Cooling demand is rising rapidly. Of the five billion A/C units expected to be in operation around the world by 2050, roughly 40% have already been installed. We have the technology to decarbonize this boom by using more efficient A/C units and heat pumps, plugging leaky ducts, and changing out single-pane windows, but mass deployment is a challenge. Buildings waste a lot of energy.
Going forward, behavioral changes will be key to decarbonizing this sector. The technology is here and the Green Premiums are lower than for other grand challenges. Now we need governments, corporate buyers, and other consumers to buy in.
Making Things Better
if you only have brain space for three things
Cement and steel are the most widely used materials in the world, responsible for 10% of global greenhouse gas (GHG) emissions. But they’re actually among the lowest emissions-intensive building materials that we have today — we just use them at incredibly high volumes.
Given the challenges of replacing these materials — which are ubiquitous and have unique advantages — our main focus should be on making improvements to their process and supply chain, while also developing high performance substitutes where possible.
Going forward, there’s a lot of opportunity for technological innovation in this sector. But we also need to aggressively incentivize the use of clean steel and cement through public procurement, tax credits, demo project funding, and other methods. More funding and confidence in promising technologies can help move the needle on this notoriously hard-to-decarbonize industry.
How We Get Around
Future of Zero-Carbon
If you only have brain space for three things
Electric Vehicles (EVs) have come a long way. They are now roughly as cheap and can travel just as far as regular cars. And by 2035, some projections show they could account for half of the new vehicles sold in the United States.
The minerals that power batteries are in jeopardy. Not only are we potentially running out of some of them, but most of the world’s current lithium, cobalt, and nickel production is concentrated in just a few places, meaning conflict or natural disaster could cause significant supply disruptions.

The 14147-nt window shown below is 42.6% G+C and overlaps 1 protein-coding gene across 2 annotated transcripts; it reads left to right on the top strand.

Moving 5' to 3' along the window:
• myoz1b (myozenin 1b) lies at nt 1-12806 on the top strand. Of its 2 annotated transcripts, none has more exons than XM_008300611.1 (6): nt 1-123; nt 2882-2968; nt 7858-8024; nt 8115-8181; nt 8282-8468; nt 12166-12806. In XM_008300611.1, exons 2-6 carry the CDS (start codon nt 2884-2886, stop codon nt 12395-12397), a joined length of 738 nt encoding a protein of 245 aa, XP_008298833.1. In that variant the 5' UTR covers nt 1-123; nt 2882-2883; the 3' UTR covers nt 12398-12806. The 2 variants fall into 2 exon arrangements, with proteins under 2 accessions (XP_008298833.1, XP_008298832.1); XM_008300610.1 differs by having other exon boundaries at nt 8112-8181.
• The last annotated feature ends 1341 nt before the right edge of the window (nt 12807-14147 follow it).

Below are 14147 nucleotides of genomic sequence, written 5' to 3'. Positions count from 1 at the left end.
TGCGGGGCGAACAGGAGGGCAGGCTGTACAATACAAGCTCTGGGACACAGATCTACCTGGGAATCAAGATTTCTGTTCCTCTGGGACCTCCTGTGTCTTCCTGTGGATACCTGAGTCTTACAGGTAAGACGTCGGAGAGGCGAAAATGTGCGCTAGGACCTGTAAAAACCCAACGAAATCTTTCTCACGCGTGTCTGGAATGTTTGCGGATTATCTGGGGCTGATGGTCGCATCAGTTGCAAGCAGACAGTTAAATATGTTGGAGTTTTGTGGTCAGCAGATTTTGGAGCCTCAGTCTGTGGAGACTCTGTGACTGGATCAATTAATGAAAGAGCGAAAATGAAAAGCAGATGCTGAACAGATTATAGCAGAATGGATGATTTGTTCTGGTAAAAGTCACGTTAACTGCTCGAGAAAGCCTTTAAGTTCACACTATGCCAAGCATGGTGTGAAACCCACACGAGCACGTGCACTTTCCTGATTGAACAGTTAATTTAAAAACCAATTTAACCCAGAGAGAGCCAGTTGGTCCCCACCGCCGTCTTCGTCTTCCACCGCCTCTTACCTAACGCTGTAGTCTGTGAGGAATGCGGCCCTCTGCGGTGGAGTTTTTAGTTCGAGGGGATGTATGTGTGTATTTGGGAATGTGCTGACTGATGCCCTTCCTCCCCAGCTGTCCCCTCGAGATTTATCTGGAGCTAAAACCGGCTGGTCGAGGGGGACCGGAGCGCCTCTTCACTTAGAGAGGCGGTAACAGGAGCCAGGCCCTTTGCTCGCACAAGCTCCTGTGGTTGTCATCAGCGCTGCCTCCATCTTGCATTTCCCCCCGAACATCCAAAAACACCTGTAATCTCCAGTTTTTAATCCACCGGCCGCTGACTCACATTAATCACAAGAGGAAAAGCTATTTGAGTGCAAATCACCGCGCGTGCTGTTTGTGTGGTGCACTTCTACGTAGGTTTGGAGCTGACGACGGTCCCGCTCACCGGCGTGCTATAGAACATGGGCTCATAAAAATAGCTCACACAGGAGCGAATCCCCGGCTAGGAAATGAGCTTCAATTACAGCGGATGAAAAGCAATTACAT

Going forward, long-distance and heavy-duty transportation will be the biggest technological hurdle. We need better public and private collaboration not only to incentivize the uptake of batteries and e-fuels but to improve their performance, endurance, and affordability.
How We Grow Things:
An Update on
If You Only Have Brain Space for Three Things
Food demand will only increase as our population grows. We need to find ways to feed the world without contributing to emissions. That means finding better ways to fertilize plants, raise livestock, conserve water, and reduce food waste.
Methane from cows and livestock is the dominant driver of agriculture emissions. By 2050, there could be an additional 500 million cows roaming the planet. Just in the last few years, numerous companies have been founded to tackle enteric emissions. New technologies like cow vaccines and methane-reducing feeds could help significantly.
Going forward, the challenges here are as much geographical and cultural as they are technological. But while there’s no one-size-fits-all solution, it’s clear we need more public R&D funding so we can continue to develop better ways to feed the world without contributing to emissions.